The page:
MAKING POPULAR, quality television on small budgets was Jess Yates's forte. During his years in television, he did just about everything there was to do, from designing sets and writing, to producing, directing and presenting, but never have the television authorities dumped anyone as unceremoniously as they did him.
Born in Tyldesley, Manchester, Yates subsequently moved with his family to North Wales and he became a cinema organist in Colwyn Bay at the age of 15. On leaving school, he took a job as organist at the then new Odeon cinema in Llandudno and, when Rank took over the circuit, he played across the whole country.
After serving in the Army for four years during the Second World War, based at Radcliff, in Lancashire, he went back to organ-playing on the Rank Circuit, as the last touring organist in Britain. Involved in the formation of the Children's Film Foundation as 'Uncle Jess', he also made singalong records for children's Odeon Cinema Clubs.
In 1951, Yates formed the Littlewoods and Vernon girls' choirs for both of the pools organisations, moving to television in the same year as a freelance designer for the BBC, which was keen to broadcast from the regions. He worked on the first Sooty show, in 1952, and the first three years of the long-running music-hall programme The Good Old Days - starting in 1953 at the celebrated City Varieties Theatre, Leeds - as well as Come Dancing, Top Town and the Miss World contest.
In 1955, Yates switched to producing and made Out of the Blue, presented by Tyrone Power, wrote and produced A Boy Named Will, as a celebration of Shakespeare's birthday, and presented three series of programmes about the film world, Behind the Scenes, Junior Picture Parade and Filmland.
Moving to Warwick Films in 1957, he wrote and directed documentary shorts on stars such as Kim Novak, Joan Crawford, Robert Mitchum, Jack Lemmon, Trevor Howard, Tyrone Power and Anna Neagle, for screening on television. In 1959, a year after his marriage to the former dancer and actress Heller Toren (nee Elaine Smith), he gave up show business to buy a seaside hotel in Llandudno. The couple had a daughter, Paula, now a successful television presenter herself and married to the Band Aid organiser Bob Geldof, and his wife later became a best-selling novelist.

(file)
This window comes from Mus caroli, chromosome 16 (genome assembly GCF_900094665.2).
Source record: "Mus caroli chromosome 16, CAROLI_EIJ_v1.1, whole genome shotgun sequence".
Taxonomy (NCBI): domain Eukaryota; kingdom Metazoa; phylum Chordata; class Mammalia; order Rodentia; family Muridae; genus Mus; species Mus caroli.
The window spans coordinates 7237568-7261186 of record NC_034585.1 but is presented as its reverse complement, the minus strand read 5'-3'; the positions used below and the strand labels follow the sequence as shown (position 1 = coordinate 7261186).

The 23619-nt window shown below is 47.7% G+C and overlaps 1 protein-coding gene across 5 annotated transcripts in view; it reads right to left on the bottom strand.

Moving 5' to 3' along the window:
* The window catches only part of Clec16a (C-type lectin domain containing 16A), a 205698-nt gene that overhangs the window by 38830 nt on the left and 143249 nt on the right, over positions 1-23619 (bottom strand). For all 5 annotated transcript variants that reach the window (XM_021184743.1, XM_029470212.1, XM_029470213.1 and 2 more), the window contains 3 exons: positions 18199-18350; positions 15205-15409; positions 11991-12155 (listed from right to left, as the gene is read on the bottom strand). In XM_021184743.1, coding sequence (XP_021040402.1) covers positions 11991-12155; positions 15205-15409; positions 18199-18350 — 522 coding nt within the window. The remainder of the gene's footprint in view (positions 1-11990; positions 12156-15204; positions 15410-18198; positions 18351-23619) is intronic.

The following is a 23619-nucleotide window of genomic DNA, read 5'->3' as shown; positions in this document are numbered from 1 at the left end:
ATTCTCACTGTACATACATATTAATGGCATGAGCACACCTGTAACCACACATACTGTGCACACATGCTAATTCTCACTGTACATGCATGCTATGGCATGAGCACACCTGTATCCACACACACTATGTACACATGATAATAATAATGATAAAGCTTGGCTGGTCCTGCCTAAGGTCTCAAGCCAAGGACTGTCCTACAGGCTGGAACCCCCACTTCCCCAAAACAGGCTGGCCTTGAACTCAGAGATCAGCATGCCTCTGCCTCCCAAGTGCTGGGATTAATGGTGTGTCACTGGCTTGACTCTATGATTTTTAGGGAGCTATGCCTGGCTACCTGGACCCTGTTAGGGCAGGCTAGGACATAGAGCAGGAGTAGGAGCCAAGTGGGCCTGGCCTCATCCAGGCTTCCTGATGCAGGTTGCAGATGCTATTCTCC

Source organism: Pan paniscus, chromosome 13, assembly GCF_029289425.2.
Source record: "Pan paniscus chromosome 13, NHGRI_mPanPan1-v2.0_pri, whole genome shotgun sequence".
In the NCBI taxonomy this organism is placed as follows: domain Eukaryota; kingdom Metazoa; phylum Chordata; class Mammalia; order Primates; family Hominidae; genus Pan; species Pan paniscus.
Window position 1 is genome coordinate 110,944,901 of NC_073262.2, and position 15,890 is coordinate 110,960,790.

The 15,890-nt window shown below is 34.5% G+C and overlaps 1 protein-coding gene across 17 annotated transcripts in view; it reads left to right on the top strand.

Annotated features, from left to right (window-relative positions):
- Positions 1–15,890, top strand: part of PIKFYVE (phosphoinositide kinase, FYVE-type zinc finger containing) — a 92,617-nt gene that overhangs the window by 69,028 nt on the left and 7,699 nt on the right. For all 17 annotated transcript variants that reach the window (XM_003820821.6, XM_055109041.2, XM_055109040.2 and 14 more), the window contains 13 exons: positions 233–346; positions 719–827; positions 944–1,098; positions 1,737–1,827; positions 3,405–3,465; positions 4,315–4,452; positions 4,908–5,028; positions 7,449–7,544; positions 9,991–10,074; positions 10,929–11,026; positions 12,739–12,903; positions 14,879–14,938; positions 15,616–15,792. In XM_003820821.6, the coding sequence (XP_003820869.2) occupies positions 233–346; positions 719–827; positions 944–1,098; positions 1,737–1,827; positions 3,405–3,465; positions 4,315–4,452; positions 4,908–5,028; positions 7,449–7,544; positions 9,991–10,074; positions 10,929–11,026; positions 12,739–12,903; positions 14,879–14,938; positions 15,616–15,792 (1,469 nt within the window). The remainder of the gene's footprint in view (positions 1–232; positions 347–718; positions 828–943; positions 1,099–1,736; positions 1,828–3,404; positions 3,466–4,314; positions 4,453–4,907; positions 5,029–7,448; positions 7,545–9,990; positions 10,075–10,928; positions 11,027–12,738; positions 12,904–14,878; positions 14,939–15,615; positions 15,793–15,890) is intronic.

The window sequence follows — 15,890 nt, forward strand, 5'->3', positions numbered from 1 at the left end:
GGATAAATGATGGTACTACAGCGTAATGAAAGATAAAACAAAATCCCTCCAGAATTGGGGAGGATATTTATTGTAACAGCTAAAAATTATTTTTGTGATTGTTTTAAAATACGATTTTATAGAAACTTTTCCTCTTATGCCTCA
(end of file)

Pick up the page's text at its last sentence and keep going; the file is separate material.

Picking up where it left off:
But the marriage soon foundered and Yates sold his hotel business, first moving back to Warwick Films, then making a feature film about the Second World War, before joining Yorkshire Television, which became one of the new ITV franchise holders in 1968.
As head of children's programmes, his first success was the puppet series Diane's Magic Book, which he wrote and produced. Other series masterminded by him included the children's dramas The Flaxton Boys, starring a young Peter Firth, and Boy Dominic, featuring Richard Todd and Brian Blessed. He also created and presented How We Used to Live, the longest-running schools programme and a winner of BAFTA awards.
One of his greatest successes was Junior Showtime, a talent show for children that launched the careers of Bonnie Langford, Joe Longthorne, Keith Chegwin, Mark Curry and Rosemarie Ford.
Yates was particularly successful with his religious programmes. Choirs on Sunday (1968) was a forerunner to the hugely popular Stars on Sunday (from 1969), which Yates created, produced, directed and presented. He also played the organ for it. Its blend of international stars singing well- known hymns and giving Bible readings made it the most popular religious series ever, with regular audiences of more than 15 million. For a minimum Equity fee of pounds 49, stars such as James Mason, Norman Wisdom, Dames Anna Neagle, Janet Baker and Kiri Te Kanawa, Ken Dodd, Bing Crosby, Eartha Kitt and Johnny Mathis appeared in the programme. Lord Mountbatten, Edward Heath and the Archbishops of Canterbury and York were on the show too, giving Bible readings.
Yates also persuaded two of the greatest stars of the century to come out of retirement for two Christmas specials: Gracie Fields for A Gift of Gracie and Princess Grace of Monaco (Grace Kelly) for The Glories of Christmas. Princess Grace also appeared in Stars on Sunday many times.
However, after five years and more than a thousand programmes at Yorkshire Television, Yates's world came crashing around him with the News of the World's revelation on 7 July 1974 that he had been having a relationship with Anita Kay, an actress, more than 30 years his junior, who had appeared in the series Origami, which he directed. Although Yates was still married, he and his wife had been apart for 10 years: she was in Majorca with another man and Yates and Kay were not even living together, but this was hardly mentioned dirung the relentless press campaign waged against him.
He lost his job and never worked in television again - apart from a few appearances as a judge in the talent show New Faces - although Stars on Sunday carried on for a further five years without him.
Yates, who was divorced from his wife by mutual consent a year after the scandal, lived with Anita Kay until they parted and she later married someone else. During his troubles, Yates gained great encouragement and support from those in the North Wales village of Rowen, in the Conway Valley, where he had lived in a 20-room house since childhood, and he still hoped that his experience and ideas might enable him to work again.
To those of us who could count him as a friend, he was an unending source of stories from more than half a century in show business. However, he did not simply reminisce about 'the good old days' but watched the latest television programmes and enthused over new camera and production techniques.
In recent times, fired with a new spirit of determination and hope, he talked of taking his ideas to daytime television or satellite channels, desperate to do what he enjoyed most - making television shows for large audiences. It was not to be.